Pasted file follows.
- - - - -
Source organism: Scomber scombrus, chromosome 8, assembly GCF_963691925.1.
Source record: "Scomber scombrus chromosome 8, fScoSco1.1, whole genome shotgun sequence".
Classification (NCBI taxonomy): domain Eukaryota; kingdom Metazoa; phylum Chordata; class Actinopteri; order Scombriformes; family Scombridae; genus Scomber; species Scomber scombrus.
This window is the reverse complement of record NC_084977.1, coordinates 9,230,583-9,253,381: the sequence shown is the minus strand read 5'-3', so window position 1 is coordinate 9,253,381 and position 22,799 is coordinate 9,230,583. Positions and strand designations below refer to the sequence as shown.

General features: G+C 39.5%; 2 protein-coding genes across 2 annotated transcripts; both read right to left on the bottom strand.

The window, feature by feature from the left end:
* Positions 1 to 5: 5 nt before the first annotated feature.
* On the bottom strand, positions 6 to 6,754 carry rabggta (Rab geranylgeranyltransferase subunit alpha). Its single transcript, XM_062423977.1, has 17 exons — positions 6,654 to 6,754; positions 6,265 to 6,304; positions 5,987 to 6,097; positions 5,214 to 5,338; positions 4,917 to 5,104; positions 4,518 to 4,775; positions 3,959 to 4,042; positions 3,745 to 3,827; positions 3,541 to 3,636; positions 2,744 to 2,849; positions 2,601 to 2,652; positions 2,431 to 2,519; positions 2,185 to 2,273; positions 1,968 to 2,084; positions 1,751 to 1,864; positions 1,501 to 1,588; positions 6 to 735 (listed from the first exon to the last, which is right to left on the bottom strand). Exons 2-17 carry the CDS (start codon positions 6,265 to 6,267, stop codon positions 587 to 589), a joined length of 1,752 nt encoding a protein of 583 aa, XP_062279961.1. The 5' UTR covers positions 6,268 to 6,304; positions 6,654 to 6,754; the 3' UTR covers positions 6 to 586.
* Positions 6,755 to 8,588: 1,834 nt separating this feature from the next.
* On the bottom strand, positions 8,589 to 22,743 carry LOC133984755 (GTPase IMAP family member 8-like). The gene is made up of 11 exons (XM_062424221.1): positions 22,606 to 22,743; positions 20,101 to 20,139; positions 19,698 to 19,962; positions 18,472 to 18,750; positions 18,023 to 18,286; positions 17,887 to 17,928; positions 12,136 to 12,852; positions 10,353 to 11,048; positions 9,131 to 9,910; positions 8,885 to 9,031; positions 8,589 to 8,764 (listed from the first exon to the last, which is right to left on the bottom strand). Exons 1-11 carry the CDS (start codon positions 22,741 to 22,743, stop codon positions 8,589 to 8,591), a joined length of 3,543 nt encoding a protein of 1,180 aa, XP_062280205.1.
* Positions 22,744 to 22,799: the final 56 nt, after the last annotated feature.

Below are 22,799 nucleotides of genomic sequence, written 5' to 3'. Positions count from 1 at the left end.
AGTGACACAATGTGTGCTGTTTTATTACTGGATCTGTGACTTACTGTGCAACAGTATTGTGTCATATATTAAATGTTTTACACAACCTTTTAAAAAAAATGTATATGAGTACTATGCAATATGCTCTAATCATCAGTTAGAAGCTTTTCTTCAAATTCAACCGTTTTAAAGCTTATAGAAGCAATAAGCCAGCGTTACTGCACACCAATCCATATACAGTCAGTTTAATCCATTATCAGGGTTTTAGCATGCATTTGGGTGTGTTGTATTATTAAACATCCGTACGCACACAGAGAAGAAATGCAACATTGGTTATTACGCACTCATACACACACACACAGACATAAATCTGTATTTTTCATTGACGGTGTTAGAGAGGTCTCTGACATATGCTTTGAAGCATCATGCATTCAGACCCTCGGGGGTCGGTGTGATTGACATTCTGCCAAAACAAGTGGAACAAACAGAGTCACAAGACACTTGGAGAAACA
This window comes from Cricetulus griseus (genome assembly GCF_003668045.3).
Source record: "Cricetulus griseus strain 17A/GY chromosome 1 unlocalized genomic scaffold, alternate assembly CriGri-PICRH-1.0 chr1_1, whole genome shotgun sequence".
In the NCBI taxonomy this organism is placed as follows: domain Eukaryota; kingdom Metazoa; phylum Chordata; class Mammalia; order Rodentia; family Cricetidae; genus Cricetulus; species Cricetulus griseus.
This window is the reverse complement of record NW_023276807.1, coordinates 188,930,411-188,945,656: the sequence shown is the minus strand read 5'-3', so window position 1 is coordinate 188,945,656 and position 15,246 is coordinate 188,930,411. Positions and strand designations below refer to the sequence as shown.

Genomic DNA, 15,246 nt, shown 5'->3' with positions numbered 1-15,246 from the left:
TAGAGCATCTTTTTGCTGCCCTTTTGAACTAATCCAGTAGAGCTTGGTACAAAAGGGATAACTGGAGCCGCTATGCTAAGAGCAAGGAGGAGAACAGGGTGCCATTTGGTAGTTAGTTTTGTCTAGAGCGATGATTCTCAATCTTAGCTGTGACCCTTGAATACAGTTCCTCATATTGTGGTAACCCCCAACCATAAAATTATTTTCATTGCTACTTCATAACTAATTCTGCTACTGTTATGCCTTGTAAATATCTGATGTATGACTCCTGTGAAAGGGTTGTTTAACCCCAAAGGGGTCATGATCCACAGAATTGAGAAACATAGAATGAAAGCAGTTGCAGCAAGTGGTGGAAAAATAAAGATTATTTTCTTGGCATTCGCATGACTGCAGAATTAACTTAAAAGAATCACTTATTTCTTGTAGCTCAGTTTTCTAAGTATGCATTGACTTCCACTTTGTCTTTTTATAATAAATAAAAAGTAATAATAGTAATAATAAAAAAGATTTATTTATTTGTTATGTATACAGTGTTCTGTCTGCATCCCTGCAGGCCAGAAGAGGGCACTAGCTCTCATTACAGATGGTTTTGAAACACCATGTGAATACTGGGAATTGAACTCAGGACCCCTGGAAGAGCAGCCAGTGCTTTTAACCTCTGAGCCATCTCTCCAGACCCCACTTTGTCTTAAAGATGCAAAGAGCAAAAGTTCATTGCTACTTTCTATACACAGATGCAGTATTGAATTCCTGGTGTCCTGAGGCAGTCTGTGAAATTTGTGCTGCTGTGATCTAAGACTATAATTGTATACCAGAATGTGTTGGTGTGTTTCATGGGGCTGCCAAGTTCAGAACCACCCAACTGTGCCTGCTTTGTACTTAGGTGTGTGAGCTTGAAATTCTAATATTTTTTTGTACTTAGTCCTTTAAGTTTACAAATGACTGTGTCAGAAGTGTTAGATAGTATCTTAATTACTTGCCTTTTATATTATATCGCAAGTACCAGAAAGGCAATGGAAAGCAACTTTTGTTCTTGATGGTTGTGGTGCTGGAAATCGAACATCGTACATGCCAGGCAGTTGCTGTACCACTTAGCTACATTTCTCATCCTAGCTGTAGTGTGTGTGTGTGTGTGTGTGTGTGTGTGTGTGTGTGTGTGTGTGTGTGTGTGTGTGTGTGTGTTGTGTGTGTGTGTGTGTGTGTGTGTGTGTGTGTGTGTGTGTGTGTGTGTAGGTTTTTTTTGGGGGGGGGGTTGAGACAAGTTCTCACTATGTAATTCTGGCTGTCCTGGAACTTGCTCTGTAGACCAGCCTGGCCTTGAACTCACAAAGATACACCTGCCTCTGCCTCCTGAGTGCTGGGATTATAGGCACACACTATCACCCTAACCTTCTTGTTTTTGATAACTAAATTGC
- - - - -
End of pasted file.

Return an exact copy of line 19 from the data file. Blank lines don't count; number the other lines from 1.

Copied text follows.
TAGAGCATCTTTTTGCTGCCCTTTTGAACTAATCCAGTAGAGCTTGGTACAAAAGGGATAACTGGAGCCGCTATGCTAAGAGCAAGGAGGAGAACAGGGTGCCATTTGGTAGTTAGTTTTGTCTAGAGCGATGATTCTCAATCTTAGCTGTGACCCTTGAATACAGTTCCTCATATTGTGGTAACCCCCAACCATAAAATTATTTTCATTGCTACTTCATAACTAATTCTGCTACTGTTATGCCTTGTAAATATCTGATGTATGACTCCTGTGAAAGGGTTGTTTAACCCCAAAGGGGTCATGATCCACAGAATTGAGAAACATAGAATGAAAGCAGTTGCAGCAAGTGGTGGAAAAATAAAGATTATTTTCTTGGCATTCGCATGACTGCAGAATTAACTTAAAAGAATCACTTATTTCTTGTAGCTCAGTTTTCTAAGTATGCATTGACTTCCACTTTGTCTTTTTATAATAAATAAAAAGTAATAATAGTAATAATAAAAAAGATTTATTTATTTGTTATGTATACAGTGTTCTGTCTGCATCCCTGCAGGCCAGAAGAGGGCACTAGCTCTCATTACAGATGGTTTTGAAACACCATGTGAATACTGGGAATTGAACTCAGGACCCCTGGAAGAGCAGCCAGTGCTTTTAACCTCTGAGCCATCTCTCCAGACCCCACTTTGTCTTAAAGATGCAAAGAGCAAAAGTTCATTGCTACTTTCTATACACAGATGCAGTATTGAATTCCTGGTGTCCTGAGGCAGTCTGTGAAATTTGTGCTGCTGTGATCTAAGACTATAATTGTATACCAGAATGTGTTGGTGTGTTTCATGGGGCTGCCAAGTTCAGAACCACCCAACTGTGCCTGCTTTGTACTTAGGTGTGTGAGCTTGAAATTCTAATATTTTTTTGTACTTAGTCCTTTAAGTTTACAAATGACTGTGTCAGAAGTGTTAGATAGTATCTTAATTACTTGCCTTTTATATTATATCGCAAGTACCAGAAAGGCAATGGAAAGCAACTTTTGTTCTTGATGGTTGTGGTGCTGGAAATCGAACATCGTACATGCCAGGCAGTTGCTGTACCACTTAGCTACATTTCTCATCCTAGCTGTAGTGTGTGTGTGTGTGTGTGTGTGTGTGTGTGTGTGTGTGTGTGTGTGTGTGTGTGTGTGTGTGTTGTGTGTGTGTGTGTGTGTGTGTGTGTGTGTGTGTGTGTGTGTGTGTGTAGGTTTTTTTTGGGGGGGGGGTTGAGACAAGTTCTCACTATGTAATTCTGGCTGTCCTGGAACTTGCTCTGTAGACCAGCCTGGCCTTGAACTCACAAAGATACACCTGCCTCTGCCTCCTGAGTGCTGGGATTATAGGCACACACTATCACCCTAACCTTCTTGTTTTTGATAACTAAATTGC